Note: Normally dogs love to have the windows open and stick their heads out, this can relax them on the trip. For example, my dog Amber hates car rides (even short ones) and gets very stressed, so we just open the window, I hold her or leash her to avoid accidents and she calms down when she gets the wind in her face.

And never leave your pet inside an unventilated car, especially during the day!

Traveling by plane with a dog 

If you want to travel by plane, you must check the conditions with the airline and where in the plane your pet can travel.

It can be in the cabin with you (although only for small pets) and always in its carrier, or it can be in the cargo hold. The latter option should be considered if traveling with your dog is indispensable because there may be accidents. Even some airlines in different countries forbid the transportation of pets in the hold of the plane.

On the other hand, if your dog is a brachycephalic breed, or suffers from anxiety, stress or other similar pathologies, it’s better not to travel this way with him as he would be exposed to serious accidents during the trip.

Requirements and documentation 

This, as I said before, will vary by airline, but some requirements or documents that they may ask for (taking LATAM as a reference) are:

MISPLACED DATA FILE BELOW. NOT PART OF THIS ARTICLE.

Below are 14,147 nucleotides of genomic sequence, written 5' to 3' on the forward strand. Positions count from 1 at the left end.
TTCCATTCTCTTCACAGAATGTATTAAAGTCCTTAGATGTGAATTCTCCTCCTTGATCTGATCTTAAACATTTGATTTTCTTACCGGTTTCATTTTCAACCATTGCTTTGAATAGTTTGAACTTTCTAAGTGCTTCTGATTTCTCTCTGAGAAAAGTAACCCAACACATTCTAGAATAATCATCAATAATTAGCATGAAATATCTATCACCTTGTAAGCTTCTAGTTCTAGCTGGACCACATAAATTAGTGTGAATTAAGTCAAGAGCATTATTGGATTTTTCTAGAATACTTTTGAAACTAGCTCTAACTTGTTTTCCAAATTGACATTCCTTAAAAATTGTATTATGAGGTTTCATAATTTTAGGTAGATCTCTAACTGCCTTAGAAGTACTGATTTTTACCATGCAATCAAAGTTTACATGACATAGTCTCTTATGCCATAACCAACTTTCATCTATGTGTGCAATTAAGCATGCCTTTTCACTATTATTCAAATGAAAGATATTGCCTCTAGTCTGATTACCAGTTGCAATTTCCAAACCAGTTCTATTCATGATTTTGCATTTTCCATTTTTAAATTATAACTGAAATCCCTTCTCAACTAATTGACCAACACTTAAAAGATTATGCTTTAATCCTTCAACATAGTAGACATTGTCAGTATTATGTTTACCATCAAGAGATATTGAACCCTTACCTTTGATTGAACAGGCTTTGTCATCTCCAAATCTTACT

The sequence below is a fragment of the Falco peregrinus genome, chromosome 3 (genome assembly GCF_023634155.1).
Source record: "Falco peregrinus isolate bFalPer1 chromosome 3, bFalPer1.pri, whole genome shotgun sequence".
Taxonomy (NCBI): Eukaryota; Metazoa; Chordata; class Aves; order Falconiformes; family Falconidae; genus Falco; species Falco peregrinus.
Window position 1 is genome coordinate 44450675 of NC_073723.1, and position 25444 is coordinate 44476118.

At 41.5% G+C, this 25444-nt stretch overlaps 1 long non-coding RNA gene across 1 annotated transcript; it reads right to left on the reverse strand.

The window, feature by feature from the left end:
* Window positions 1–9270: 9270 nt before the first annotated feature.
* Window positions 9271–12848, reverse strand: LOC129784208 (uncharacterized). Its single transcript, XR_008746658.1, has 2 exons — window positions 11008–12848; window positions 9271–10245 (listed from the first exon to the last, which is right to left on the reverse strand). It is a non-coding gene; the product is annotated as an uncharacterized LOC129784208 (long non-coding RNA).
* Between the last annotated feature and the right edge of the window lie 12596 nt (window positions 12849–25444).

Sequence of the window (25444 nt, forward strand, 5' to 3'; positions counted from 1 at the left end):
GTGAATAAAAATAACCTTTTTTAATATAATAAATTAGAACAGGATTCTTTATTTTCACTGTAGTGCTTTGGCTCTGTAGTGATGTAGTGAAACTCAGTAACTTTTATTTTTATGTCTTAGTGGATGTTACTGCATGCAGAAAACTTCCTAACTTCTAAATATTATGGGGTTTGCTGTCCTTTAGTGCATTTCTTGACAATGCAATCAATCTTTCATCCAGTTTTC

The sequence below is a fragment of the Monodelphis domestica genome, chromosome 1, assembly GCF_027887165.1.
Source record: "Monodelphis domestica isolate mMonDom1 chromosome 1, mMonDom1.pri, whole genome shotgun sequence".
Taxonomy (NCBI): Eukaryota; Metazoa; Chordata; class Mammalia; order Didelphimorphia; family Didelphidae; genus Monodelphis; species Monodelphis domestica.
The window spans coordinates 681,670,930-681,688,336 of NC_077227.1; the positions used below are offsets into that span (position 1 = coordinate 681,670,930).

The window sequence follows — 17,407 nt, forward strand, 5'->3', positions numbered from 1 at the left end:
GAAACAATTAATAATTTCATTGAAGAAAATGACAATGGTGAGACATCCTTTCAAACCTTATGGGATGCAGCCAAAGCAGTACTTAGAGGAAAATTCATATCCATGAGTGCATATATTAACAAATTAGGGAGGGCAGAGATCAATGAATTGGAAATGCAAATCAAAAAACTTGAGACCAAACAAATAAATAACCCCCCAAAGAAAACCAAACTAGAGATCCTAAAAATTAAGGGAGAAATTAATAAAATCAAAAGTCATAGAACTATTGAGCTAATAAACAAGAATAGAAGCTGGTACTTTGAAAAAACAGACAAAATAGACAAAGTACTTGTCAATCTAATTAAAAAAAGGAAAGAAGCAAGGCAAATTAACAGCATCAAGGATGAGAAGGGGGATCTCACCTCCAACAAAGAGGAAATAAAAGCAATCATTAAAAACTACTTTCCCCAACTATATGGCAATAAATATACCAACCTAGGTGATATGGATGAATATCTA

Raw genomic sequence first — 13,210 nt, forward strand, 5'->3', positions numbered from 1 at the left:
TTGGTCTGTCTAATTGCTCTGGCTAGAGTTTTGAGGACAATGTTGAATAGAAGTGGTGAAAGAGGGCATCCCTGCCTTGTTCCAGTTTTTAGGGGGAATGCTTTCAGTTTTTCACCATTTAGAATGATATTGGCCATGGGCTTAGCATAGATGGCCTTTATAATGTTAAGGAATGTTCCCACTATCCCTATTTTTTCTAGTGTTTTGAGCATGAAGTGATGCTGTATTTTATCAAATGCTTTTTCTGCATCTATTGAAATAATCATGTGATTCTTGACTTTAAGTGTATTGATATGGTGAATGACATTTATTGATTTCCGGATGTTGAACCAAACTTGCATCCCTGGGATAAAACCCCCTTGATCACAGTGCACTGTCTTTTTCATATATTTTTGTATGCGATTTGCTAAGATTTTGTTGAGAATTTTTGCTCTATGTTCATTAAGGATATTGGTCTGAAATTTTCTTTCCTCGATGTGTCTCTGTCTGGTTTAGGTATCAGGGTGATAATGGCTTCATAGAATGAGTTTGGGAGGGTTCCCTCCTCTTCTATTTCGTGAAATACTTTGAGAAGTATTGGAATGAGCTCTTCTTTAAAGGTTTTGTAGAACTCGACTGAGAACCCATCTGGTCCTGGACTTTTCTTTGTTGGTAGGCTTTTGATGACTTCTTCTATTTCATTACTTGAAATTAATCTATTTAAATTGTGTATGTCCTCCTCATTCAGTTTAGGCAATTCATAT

• If the pet is in good health condition, you’ll need a vet’s certificate, so it’s advisable that you take your friend for a consultation before traveling.
  • Also a certificate with the name of your pet, his age, breed, and vaccination schedule up to date.
  • The carrier must be in optimal conditions and must comply with the requirements of your pet’s size.
  • If she is a female, she must not be in heat or pregnant. Neither can she be breastfeeding or have given birth in the last 48 hours.
  • They must be at least 4 months old and have been weaned at least 5 days prior to travel.
  • And you should check what additional documentation is required by the country or place of destination.

3. Microchip 

The microchip is a small device inserted with a special needle. It holds all the information about your pet, his health condition or if he has any disease, and also your data to contact you in case of emergency.

In some countries like Spain, it’s mandatory to have this device and in other countries, you will be asked for it to allow your pet to enter the territory, some of these countries are: